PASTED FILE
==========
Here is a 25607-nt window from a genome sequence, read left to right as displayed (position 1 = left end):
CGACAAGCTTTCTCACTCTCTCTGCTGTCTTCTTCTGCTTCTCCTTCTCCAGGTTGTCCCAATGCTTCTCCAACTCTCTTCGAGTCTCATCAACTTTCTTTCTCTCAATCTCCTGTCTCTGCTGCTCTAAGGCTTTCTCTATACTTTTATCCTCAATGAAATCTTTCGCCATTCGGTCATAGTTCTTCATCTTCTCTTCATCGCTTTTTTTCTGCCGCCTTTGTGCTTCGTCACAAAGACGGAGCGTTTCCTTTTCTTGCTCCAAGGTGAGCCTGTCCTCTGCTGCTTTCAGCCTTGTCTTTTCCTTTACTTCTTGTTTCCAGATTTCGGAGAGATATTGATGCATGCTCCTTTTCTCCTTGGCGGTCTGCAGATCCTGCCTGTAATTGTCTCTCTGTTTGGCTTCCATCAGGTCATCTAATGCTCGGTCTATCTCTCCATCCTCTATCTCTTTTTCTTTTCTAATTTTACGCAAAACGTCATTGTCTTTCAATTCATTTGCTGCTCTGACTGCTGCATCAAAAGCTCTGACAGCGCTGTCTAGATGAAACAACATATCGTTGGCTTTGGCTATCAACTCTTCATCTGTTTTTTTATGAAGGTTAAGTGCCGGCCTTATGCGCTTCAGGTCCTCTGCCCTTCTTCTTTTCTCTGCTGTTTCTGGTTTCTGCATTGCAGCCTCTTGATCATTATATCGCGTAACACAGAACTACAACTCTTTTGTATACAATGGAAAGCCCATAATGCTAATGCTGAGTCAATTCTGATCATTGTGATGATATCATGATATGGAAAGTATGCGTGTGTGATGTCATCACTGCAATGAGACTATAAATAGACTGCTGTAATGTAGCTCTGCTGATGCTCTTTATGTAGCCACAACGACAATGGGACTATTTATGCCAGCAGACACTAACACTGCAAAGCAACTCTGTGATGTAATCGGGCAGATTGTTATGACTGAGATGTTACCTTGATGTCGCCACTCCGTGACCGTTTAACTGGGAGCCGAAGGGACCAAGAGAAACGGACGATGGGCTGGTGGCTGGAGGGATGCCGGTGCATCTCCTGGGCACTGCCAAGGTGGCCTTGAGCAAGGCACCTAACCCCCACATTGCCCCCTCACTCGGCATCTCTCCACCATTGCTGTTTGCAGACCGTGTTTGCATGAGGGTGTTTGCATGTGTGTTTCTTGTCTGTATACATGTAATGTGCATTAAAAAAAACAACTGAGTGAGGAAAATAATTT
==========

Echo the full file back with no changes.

Here is a 25607-nt window from a genome sequence, read left to right as displayed (position 1 = left end):
CGACAAGCTTTCTCACTCTCTCTGCTGTCTTCTTCTGCTTCTCCTTCTCCAGGTTGTCCCAATGCTTCTCCAACTCTCTTCGAGTCTCATCAACTTTCTTTCTCTCAATCTCCTGTCTCTGCTGCTCTAAGGCTTTCTCTATACTTTTATCCTCAATGAAATCTTTCGCCATTCGGTCATAGTTCTTCATCTTCTCTTCATCGCTTTTTTTCTGCCGCCTTTGTGCTTCGTCACAAAGACGGAGCGTTTCCTTTTCTTGCTCCAAGGTGAGCCTGTCCTCTGCTGCTTTCAGCCTTGTCTTTTCCTTTACTTCTTGTTTCCAGATTTCGGAGAGATATTGATGCATGCTCCTTTTCTCCTTGGCGGTCTGCAGATCCTGCCTGTAATTGTCTCTCTGTTTGGCTTCCATCAGGTCATCTAATGCTCGGTCTATCTCTCCATCCTCTATCTCTTTTTCTTTTCTAATTTTACGCAAAACGTCATTGTCTTTCAATTCATTTGCTGCTCTGACTGCTGCATCAAAAGCTCTGACAGCGCTGTCTAGATGAAACAACATATCGTTGGCTTTGGCTATCAACTCTTCATCTGTTTTTTTATGAAGGTTAAGTGCCGGCCTTATGCGCTTCAGGTCCTCTGCCCTTCTTCTTTTCTCTGCTGTTTCTGGTTTCTGCATTGCAGCCTCTTGATCATTATATCGCGTAACACAGAACTACAACTCTTTTGTATACAATGGAAAGCCCATAATGCTAATGCTGAGTCAATTCTGATCATTGTGATGATATCATGATATGGAAAGTATGCGTGTGTGATGTCATCACTGCAATGAGACTATAAATAGACTGCTGTAATGTAGCTCTGCTGATGCTCTTTATGTAGCCACAACGACAATGGGACTATTTATGCCAGCAGACACTAACACTGCAAAGCAACTCTGTGATGTAATCGGGCAGATTGTTATGACTGAGATGTTACCTTGATGTCGCCACTCCGTGACCGTTTAACTGGGAGCCGAAGGGACCAAGAGAAACGGACGATGGGCTGGTGGCTGGAGGGATGCCGGTGCATCTCCTGGGCACTGCCAAGGTGGCCTTGAGCAAGGCACCTAACCCCCACATTGCCCCCTCACTCGGCATCTCTCCACCATTGCTGTTTGCAGACCGTGTTTGCATGAGGGTGTTTGCATGTGTGTTTCTTGTCTGTATACATGTAATGTGCATTAAAAAAAACAACTGAGTGAGGAAAATAATTT